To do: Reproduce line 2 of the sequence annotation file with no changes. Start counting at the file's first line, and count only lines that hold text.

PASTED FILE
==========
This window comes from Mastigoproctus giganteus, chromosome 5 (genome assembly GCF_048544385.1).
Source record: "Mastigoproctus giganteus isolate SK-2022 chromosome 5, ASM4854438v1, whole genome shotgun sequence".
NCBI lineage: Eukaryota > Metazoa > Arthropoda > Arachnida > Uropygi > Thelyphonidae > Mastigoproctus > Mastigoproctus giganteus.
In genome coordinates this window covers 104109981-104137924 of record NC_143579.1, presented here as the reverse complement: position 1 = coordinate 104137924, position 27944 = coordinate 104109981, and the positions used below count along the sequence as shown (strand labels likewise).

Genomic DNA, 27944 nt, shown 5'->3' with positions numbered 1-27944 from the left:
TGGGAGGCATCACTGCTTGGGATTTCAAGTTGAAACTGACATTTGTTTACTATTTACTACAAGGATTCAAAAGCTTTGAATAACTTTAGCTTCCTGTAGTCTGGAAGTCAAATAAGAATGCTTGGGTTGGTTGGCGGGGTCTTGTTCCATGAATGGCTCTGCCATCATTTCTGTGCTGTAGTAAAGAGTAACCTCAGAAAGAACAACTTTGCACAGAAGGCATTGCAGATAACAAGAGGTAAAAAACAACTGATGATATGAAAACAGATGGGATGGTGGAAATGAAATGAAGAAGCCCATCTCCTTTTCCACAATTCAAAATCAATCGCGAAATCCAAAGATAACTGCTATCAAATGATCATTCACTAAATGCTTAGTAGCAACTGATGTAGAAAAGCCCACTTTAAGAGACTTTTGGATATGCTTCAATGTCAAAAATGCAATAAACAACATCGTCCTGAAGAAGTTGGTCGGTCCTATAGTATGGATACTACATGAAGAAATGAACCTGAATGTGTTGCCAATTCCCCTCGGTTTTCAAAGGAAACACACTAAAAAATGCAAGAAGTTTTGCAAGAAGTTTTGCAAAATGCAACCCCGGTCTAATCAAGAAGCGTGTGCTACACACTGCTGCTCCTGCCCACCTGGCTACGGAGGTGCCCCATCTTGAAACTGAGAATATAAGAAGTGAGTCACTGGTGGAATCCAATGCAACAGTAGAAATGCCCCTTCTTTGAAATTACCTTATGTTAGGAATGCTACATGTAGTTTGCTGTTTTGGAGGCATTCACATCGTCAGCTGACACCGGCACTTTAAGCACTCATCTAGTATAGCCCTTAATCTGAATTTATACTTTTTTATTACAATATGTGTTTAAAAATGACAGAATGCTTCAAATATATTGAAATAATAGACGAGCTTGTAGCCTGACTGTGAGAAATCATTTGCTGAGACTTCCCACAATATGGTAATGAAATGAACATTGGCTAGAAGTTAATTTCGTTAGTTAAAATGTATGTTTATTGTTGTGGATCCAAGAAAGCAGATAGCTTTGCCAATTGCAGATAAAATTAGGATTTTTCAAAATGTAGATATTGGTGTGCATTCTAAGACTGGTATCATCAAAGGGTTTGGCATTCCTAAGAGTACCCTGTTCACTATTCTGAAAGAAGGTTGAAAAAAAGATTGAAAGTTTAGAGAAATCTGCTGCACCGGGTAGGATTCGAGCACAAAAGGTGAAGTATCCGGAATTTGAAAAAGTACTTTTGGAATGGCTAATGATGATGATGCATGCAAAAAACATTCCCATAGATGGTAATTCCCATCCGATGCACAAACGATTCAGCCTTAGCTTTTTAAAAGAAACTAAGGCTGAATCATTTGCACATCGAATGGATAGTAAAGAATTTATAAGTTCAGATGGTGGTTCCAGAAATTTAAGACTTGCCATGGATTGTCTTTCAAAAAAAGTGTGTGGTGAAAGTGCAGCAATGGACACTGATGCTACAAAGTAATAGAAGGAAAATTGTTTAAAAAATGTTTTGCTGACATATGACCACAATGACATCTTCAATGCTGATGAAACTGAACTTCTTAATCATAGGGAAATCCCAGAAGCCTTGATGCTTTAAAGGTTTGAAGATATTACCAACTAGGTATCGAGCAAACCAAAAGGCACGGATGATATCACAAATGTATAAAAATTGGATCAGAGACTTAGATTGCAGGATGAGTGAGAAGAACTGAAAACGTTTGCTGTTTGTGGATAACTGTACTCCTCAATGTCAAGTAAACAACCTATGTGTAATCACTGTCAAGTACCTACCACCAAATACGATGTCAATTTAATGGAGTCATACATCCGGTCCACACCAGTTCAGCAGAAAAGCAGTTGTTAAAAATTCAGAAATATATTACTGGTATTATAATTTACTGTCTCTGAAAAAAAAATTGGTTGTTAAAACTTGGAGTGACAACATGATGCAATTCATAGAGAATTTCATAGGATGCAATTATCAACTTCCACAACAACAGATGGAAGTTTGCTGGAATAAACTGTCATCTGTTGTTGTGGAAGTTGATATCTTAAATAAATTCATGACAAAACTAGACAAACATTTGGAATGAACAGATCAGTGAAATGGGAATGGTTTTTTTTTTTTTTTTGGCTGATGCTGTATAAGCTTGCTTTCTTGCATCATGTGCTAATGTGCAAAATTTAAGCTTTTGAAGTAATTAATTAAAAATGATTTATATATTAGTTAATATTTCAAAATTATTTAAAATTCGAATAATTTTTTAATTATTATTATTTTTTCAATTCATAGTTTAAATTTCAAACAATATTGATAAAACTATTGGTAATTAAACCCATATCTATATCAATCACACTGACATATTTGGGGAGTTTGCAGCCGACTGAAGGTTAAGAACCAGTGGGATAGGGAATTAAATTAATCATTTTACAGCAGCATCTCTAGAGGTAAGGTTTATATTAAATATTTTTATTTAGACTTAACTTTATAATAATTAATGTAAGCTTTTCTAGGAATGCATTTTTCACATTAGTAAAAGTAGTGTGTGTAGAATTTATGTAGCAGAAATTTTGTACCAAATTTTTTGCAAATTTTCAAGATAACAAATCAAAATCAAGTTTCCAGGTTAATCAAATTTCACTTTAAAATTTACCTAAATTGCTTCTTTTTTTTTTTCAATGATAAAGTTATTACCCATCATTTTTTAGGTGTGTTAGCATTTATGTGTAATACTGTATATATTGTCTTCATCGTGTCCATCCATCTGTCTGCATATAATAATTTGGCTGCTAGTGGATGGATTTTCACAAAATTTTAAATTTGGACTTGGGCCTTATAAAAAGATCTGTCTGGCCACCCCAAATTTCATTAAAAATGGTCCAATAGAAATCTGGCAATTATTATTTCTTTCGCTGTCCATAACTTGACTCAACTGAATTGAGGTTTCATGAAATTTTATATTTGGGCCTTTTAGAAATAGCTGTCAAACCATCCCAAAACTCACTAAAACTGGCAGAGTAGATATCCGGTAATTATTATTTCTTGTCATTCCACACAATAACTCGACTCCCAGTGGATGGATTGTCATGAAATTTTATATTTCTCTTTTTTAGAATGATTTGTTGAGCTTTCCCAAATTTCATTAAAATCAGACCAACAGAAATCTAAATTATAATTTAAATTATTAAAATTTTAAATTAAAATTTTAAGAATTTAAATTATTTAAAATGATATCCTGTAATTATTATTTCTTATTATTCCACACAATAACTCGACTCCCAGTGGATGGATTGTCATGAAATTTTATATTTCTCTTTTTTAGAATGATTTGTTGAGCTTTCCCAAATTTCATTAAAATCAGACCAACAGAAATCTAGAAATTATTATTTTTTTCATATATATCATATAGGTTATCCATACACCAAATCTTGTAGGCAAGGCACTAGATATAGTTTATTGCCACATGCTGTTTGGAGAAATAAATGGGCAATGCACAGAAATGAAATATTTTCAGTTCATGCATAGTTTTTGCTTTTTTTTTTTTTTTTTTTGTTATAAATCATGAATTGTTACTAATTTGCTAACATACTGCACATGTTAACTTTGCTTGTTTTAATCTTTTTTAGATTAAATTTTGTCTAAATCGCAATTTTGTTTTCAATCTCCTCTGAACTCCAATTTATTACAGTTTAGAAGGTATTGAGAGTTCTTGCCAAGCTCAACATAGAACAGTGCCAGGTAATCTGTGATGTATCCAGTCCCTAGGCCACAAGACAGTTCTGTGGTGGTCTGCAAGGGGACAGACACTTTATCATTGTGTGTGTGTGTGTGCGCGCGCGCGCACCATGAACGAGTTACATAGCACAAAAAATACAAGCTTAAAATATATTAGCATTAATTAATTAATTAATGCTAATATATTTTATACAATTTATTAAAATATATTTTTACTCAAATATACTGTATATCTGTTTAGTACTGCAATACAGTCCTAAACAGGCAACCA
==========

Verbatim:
Source record: "Mastigoproctus giganteus isolate SK-2022 chromosome 5, ASM4854438v1, whole genome shotgun sequence".